Carbon access to the heat from the hot

 Carbon dioxide emissions from the combustion of fossil fuels are directly linked to global warming and climate change. In 2010, the Carbon-dioxide emission was about 81.6 percent according International Energy Agency, and the emission was primarily due to the energy production and consumption. By 2020, the amount of Carbon emission will increase to 43.2 billion metric tons. It becomes necessary that we move towards relatively cleaner forms of energy. One such examples, is the Geothermal energy, which involves drilling into the earth’s surface to gain access to the heat from the hot molten rocks. Various technologies drive a geothermal plant. In terms of the techniques they use to convert resources to electricity, they can be categorized into-direct steam, flash and binary. Based on the variations in the cooling techniques, there are two types of geothermal plants-water cooled and air cooled. Each of these has different impacts on the environment.

Geothermal energy has a major influence on the quality of water. For the purpose of cooling and also reinjection, water is used. In the developed countries like the United States advanced wet recirculating technology is used along with the cooling towers. On an average a geothermal plant uses about 1700-4000 gallons of water, for every megawatt hour. These plants use geothermal fluids rather than fresh water, which reduce water wastage. Additionally geothermal plants reinject the water into the reservoir, after usage which prevents the subsidence of the land and its contamination. It is necessary that the amount of water in the reservoir in kept at constant levels, which would mean that at times water from outside would be required, but fresh water resources would not be required for this purpose, like ,most geothermal plants in California use wastewater that is treated to maintain the reservoir water levels.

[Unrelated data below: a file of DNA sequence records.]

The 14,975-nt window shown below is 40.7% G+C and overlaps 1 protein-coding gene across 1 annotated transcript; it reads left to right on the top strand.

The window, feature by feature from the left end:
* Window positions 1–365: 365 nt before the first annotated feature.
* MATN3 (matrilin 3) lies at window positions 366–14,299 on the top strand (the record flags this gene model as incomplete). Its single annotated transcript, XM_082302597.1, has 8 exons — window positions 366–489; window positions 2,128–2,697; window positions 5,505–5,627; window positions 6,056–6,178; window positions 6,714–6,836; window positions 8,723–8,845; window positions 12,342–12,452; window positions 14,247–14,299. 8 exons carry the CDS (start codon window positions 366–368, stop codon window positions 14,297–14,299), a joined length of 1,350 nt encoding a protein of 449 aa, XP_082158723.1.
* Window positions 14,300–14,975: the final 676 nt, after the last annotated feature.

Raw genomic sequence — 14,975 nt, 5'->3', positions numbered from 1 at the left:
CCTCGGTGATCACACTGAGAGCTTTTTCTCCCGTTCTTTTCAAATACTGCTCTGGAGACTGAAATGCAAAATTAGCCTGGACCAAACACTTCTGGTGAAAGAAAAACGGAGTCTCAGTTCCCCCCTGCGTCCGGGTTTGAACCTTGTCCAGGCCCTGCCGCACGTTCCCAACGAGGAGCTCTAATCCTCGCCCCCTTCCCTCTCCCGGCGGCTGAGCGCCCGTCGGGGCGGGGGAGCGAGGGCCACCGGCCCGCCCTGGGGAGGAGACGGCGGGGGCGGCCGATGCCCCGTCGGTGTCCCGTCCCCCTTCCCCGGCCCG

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The percentage emissions by geothermal plants depend on the type, whether it is open loop type or closed loop type. In closed loop systems the emissions produced during the plant operations are not released into the atmosphere, instead their temperatures are brought down and are administered back into the ground. In contrast to this, the open loop systems release Carbon dioxide, Ammonia, Methane, Boron and Hydrogen Sulphide. When the Sulphides are in contact with the atmospheric air, they get converted into Sulphur dioxide, which tends to cause acid rains. There is also a risk of Mercury emission in small percentage with a geothermal plant operations, but with efficient filter technology these can be brought down by a large extent.

The impact of geothermal energy on land varies with the type. The largest plant in the world named “The Geysers”, in California   has a capacity of 1517MW and occupies an area of 13 acres per MW energy generated. Few geothermal plants increase risk of earthquakes, like with Enhanced geothermal plants, fracturing of rocks occurs with water pumped with extreme pressures. It thus becomes mandatory to properly select sites for setting up a geothermal plant. Certain amount of distance has to be maintained from any major fault lines, along with regular maintenance of the plant and the sites.

If a life cycle of Global warming emissions has to be considered for Geothermal, then for open loop type 10 percent emission of Carbon dioxide are common, while with enhanced geothermal 0.6 -2 pounds per kilowatt-hour, Carbon impurities are generated. If a conclusion has to be drawn, then geothermal energy is a cleaner alternative to fossils fuels

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